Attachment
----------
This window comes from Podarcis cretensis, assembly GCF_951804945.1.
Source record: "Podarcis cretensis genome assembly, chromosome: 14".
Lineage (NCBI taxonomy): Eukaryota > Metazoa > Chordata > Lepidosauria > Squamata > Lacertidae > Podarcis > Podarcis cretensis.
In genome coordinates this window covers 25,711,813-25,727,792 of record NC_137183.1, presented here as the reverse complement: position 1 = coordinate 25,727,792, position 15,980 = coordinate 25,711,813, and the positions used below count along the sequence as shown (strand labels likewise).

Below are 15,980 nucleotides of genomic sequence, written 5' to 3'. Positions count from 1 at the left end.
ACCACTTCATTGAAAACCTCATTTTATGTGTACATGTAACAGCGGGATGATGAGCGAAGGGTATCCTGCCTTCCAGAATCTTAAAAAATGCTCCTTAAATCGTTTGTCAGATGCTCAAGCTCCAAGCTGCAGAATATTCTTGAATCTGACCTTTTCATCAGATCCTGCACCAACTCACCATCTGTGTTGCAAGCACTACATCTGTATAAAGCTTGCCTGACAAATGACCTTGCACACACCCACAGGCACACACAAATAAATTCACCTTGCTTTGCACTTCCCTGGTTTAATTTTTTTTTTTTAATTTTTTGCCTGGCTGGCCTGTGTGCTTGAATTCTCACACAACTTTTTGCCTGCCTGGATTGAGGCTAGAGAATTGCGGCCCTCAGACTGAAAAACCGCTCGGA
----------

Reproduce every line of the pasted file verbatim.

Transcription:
This window comes from Podarcis cretensis, assembly GCF_951804945.1.
Source record: "Podarcis cretensis genome assembly, chromosome: 14".
Lineage (NCBI taxonomy): Eukaryota > Metazoa > Chordata > Lepidosauria > Squamata > Lacertidae > Podarcis > Podarcis cretensis.
In genome coordinates this window covers 25,711,813-25,727,792 of record NC_137183.1, presented here as the reverse complement: position 1 = coordinate 25,727,792, position 15,980 = coordinate 25,711,813, and the positions used below count along the sequence as shown (strand labels likewise).

Below are 15,980 nucleotides of genomic sequence, written 5' to 3'. Positions count from 1 at the left end.
ACCACTTCATTGAAAACCTCATTTTATGTGTACATGTAACAGCGGGATGATGAGCGAAGGGTATCCTGCCTTCCAGAATCTTAAAAAATGCTCCTTAAATCGTTTGTCAGATGCTCAAGCTCCAAGCTGCAGAATATTCTTGAATCTGACCTTTTCATCAGATCCTGCACCAACTCACCATCTGTGTTGCAAGCACTACATCTGTATAAAGCTTGCCTGACAAATGACCTTGCACACACCCACAGGCACACACAAATAAATTCACCTTGCTTTGCACTTCCCTGGTTTAATTTTTTTTTTTTAATTTTTTGCCTGGCTGGCCTGTGTGCTTGAATTCTCACACAACTTTTTGCCTGCCTGGATTGAGGCTAGAGAATTGCGGCCCTCAGACTGAAAAACCGCTCGGA